Summer Reading, Part Two

I am excited to meet this week for the first of your summer reads – A Year of Yes by Shonda Rhimes.  (If you can make this months discussion please join us next month for Shift Happens by Robert Holden). I enjoy hearing about what people are reading, everything from mysteries to deep theologically challenging books. I do know someone who is making the Bible their summer read. This is someone who is not normally a reader of the Bible. This is one book that seems to generate the most passion both for and against the merits of reading it.  Because of this, I thought I’d share some thoughts that John Chuchman, one of our facilitators, had on the topic.

 
“For me,
the odd, disjointed compilation
of ancient Hebrew texts and later Greek texts
called the Bible
has lost its claims to historical truth,
or to supernatural revelation.

As history and revelation,
Bible stories have long ago fallen away;
almost nothing that happens in it
actually happened;
its miracles, large and small,
are of the same kind and credibility
as all the other miracles
that crowd the world’s great granary of superstition.

Only a handful of fundamentalists read it literally,
despite debunking by experts
and critical reason.

If I read the books and verses of the Bible
it is because they tell beautiful stories,
stirring and seductive.

I explore the stories in the Bible
 because they are transfixing stories,
dense and compelling.

The beauty of the Song of Songs
or the poetic hum of the Psalms
 are beautiful as poetry alone can be.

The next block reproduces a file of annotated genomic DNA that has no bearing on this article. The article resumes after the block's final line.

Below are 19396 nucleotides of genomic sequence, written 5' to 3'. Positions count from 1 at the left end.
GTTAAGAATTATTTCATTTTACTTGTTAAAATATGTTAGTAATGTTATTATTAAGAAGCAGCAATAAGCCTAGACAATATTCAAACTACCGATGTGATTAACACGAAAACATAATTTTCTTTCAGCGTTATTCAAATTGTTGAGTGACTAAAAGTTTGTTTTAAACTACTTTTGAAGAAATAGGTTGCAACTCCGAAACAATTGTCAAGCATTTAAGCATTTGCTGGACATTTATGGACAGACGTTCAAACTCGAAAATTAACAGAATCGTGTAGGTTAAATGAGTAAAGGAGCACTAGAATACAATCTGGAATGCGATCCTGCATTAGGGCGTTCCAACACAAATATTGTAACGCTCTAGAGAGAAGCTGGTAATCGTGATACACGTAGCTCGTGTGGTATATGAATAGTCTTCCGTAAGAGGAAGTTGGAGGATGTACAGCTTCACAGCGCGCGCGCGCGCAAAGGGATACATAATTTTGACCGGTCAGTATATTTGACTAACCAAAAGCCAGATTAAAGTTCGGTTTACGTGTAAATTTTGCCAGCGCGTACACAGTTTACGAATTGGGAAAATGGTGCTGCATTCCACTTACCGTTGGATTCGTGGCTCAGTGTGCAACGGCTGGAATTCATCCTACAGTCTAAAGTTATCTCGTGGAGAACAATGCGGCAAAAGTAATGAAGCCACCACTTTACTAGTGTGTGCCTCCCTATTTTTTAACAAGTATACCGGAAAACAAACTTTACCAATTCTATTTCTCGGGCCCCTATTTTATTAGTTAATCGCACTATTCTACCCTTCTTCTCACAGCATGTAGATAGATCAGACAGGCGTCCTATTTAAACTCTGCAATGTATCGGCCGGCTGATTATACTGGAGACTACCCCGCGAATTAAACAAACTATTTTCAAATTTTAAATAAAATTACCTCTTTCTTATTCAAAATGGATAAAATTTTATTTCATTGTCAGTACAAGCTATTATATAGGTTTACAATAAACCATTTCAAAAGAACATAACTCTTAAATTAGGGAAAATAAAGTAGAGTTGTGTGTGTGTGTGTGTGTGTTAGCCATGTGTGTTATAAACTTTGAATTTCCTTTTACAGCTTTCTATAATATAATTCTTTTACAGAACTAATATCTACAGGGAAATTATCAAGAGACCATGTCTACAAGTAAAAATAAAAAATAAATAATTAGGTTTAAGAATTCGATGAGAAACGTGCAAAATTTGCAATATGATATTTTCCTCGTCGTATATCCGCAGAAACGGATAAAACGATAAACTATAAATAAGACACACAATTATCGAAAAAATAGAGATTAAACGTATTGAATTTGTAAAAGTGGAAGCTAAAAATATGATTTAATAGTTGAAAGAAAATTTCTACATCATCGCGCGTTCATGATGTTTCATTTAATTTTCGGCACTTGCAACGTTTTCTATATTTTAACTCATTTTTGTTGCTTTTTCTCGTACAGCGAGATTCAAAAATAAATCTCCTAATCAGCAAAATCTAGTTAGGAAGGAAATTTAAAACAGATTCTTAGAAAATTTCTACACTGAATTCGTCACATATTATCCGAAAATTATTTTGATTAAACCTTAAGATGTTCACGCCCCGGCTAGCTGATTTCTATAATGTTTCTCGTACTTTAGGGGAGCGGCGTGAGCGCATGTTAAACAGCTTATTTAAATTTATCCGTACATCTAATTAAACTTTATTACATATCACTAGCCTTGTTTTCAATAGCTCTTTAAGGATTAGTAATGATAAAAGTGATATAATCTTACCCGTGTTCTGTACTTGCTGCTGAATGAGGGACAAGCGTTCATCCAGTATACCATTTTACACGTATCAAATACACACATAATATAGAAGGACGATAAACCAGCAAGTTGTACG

They were best translated into our own language
in the highest period of English prose and verse,
in Shakespeare’s rhythms and vocabulary
making them more seductive.

These are good tales and great poetry,
and I do not worry about their sources.
I read them as fiction
 as I read all good stories,
for their perplexities
as much as for their obvious points.

I can be stirred by the Bible
as enduring moral inquiry,
working to translate the knots of the Bible stories
into acceptable, contemporary, and even universal ethical truths.

I think that
enduring moral teaching can be found
in the Bible's stories.

I read Bible stories with intellectual detachment,
and a sense that the Bible is
an extraordinary compilation about human nature and
imagination.

In reading Bible stories
I also learn that I need more.
I am fed up with
the stolid apparent meanings of its verse,
 searching for deeper meanings that enrich me.

In defying logic
Bible stories invite imagination,
and as a fictional creation,
its ideas about Deity remain compelling,
 in their plurality.

I neither believe nor doubt
as I read Bible stories,
but remain suspended in Wonder
where good reading really takes place anyway.”
What are your thoughts about reading the Bible?? Feel free to share your summer reads! I have a feeling many of you are looking for some more books to enjoy, to be challenged by, and to take you to that place of Wonder.